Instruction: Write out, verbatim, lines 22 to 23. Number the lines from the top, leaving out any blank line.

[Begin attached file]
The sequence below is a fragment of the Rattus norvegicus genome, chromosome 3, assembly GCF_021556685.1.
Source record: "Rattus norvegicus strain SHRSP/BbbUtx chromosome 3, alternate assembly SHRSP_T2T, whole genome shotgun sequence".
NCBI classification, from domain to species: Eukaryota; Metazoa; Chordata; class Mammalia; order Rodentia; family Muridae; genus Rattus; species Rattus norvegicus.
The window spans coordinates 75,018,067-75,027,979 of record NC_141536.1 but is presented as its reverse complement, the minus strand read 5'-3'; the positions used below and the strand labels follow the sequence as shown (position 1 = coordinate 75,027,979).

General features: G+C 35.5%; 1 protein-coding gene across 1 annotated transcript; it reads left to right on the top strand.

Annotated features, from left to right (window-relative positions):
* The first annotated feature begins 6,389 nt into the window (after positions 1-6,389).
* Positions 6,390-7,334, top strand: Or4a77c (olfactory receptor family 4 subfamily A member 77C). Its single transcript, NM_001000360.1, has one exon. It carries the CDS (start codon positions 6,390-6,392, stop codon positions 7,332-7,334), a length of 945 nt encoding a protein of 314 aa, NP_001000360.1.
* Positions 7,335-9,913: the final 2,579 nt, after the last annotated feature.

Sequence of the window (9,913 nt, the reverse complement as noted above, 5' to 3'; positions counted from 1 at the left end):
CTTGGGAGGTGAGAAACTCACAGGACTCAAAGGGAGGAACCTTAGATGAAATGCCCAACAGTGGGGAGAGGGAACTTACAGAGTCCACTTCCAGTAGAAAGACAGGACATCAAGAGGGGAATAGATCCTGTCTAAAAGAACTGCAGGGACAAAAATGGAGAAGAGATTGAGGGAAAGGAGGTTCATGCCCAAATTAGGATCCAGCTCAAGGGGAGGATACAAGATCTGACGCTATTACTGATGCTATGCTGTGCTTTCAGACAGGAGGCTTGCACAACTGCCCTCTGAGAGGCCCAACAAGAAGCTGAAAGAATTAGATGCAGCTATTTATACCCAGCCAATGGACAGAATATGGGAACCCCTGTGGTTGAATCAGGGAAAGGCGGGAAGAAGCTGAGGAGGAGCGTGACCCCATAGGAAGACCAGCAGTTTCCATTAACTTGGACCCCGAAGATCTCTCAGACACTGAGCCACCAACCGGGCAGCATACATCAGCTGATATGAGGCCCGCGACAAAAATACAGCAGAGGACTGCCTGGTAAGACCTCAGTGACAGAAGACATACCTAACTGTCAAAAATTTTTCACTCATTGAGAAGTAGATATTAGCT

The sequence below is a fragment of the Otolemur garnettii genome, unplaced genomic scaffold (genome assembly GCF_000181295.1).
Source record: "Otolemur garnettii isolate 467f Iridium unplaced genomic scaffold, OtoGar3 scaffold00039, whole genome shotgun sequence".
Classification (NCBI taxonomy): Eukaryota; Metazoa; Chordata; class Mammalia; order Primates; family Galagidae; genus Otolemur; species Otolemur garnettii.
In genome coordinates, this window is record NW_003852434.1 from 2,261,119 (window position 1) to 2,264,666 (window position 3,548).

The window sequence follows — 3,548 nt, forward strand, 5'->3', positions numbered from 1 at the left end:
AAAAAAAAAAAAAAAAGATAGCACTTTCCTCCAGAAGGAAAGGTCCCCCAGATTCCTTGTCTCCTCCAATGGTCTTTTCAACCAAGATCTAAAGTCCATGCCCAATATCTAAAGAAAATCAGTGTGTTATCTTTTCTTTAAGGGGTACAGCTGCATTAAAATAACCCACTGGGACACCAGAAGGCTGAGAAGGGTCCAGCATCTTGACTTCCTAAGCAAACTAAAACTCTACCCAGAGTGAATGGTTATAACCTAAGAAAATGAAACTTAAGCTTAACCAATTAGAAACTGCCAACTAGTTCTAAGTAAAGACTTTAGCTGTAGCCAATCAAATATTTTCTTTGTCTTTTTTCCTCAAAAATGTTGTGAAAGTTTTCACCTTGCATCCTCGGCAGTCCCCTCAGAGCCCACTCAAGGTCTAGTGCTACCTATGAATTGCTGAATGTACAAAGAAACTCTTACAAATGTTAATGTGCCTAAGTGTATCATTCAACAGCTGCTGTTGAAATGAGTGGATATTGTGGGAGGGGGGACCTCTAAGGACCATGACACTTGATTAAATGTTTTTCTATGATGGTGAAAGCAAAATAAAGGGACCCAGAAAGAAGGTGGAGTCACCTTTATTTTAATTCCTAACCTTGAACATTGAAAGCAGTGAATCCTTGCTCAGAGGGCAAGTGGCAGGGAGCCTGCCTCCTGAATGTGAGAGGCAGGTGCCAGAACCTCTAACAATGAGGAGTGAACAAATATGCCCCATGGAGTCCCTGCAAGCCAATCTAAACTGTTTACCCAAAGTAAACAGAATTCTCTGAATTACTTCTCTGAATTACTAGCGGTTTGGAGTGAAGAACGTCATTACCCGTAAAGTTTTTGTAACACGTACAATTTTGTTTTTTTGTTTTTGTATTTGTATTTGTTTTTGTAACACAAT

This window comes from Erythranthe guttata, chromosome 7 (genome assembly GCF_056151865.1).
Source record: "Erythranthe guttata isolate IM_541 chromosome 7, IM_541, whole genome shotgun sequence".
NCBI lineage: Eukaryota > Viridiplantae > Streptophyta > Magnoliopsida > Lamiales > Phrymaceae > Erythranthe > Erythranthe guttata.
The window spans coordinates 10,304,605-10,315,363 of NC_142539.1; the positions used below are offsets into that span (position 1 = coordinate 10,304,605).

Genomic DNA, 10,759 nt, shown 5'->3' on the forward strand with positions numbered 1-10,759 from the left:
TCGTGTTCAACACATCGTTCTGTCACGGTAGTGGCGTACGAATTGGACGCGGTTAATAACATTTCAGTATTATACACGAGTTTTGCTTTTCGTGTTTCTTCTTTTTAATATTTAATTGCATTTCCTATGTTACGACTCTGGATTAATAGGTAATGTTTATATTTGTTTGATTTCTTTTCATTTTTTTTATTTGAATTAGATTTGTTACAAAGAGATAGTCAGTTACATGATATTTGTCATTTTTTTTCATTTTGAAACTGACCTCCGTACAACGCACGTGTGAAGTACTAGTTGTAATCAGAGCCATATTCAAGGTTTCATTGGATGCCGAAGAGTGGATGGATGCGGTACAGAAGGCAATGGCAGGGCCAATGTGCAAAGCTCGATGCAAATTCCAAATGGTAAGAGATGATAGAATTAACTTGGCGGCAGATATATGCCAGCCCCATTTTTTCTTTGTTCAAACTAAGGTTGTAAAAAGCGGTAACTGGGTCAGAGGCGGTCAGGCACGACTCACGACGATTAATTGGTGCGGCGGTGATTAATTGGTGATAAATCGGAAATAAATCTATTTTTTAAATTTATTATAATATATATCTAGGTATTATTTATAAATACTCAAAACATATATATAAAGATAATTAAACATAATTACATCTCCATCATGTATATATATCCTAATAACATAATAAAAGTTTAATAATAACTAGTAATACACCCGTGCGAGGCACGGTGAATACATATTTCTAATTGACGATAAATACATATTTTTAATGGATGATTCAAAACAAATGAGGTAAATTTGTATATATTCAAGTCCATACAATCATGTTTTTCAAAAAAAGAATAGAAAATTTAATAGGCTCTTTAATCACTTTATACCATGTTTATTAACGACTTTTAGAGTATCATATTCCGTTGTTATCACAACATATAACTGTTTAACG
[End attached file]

Genomic DNA, 10,759 nt, shown 5'->3' on the forward strand with positions numbered 1-10,759 from the left:
TCGTGTTCAACACATCGTTCTGTCACGGTAGTGGCGTACGAATTGGACGCGGTTAATAACATTTCAGTATTATACACGAGTTTTGCTTTTCGTGTTTCTTCTTTTTAATATTTAATTGCATTTCCTATGTTACGACTCTGGATTAATAGGTAATGTTTATATTTGTTTGATTTCTTTTCATTTTTTTTATTTGAATTAGATTTGTTACAAAGAGATAGTCAGTTACATGATATTTGTCATTTTTTTTCATTTTGAAACTGACCTCCGTACAACGCACGTGTGAAGTACTAGTTGTAATCAGAGCCATATTCAAGGTTTCATTGGATGCCGAAGAGTGGATGGATGCGGTACAGAAGGCAATGGCAGGGCCAATGTGCAAAGCTCGATGCAAATTCCAAATGGTAAGAGATGATAGAATTAACTTGGCGGCAGATATATGCCAGCCCCATTTTTTCTTTGTTCAAACTAAGGTTGTAAAAAGCGGTAACTGGGTCAGAGGCGGTCAGGCACGACTCACGACGATTAATTGGTGCGGCGGTGATTAATTGGTGATAAATCGGAAATAAATCTATTTTTTAAATTTATTATAATATATATCTAGGTATTATTTATAAATACTCAAAACATATATATAAAGATAATTAAACATAATTACATCTCCATCATGTATATATATCCTAATAACATAATAAAAGTTTAATAATAACTAGTAATACACCCGTGCGAGGCACGGTGAATACATATTTCTAATTGACGATAAATACATATTTTTAATGGATGATTCAAAACAAATGAGGTAAATTTGTATATATTCAAGTCCATACAATCATGTTTTTCAAAAAAAGAATAGAAAATTTAATAGGCTCTTTAATCACTTTATACCATGTTTATTAACGACTTTTAGAGTATCATATTCCGTTGTTATCACAACATATAACTGTTTAACG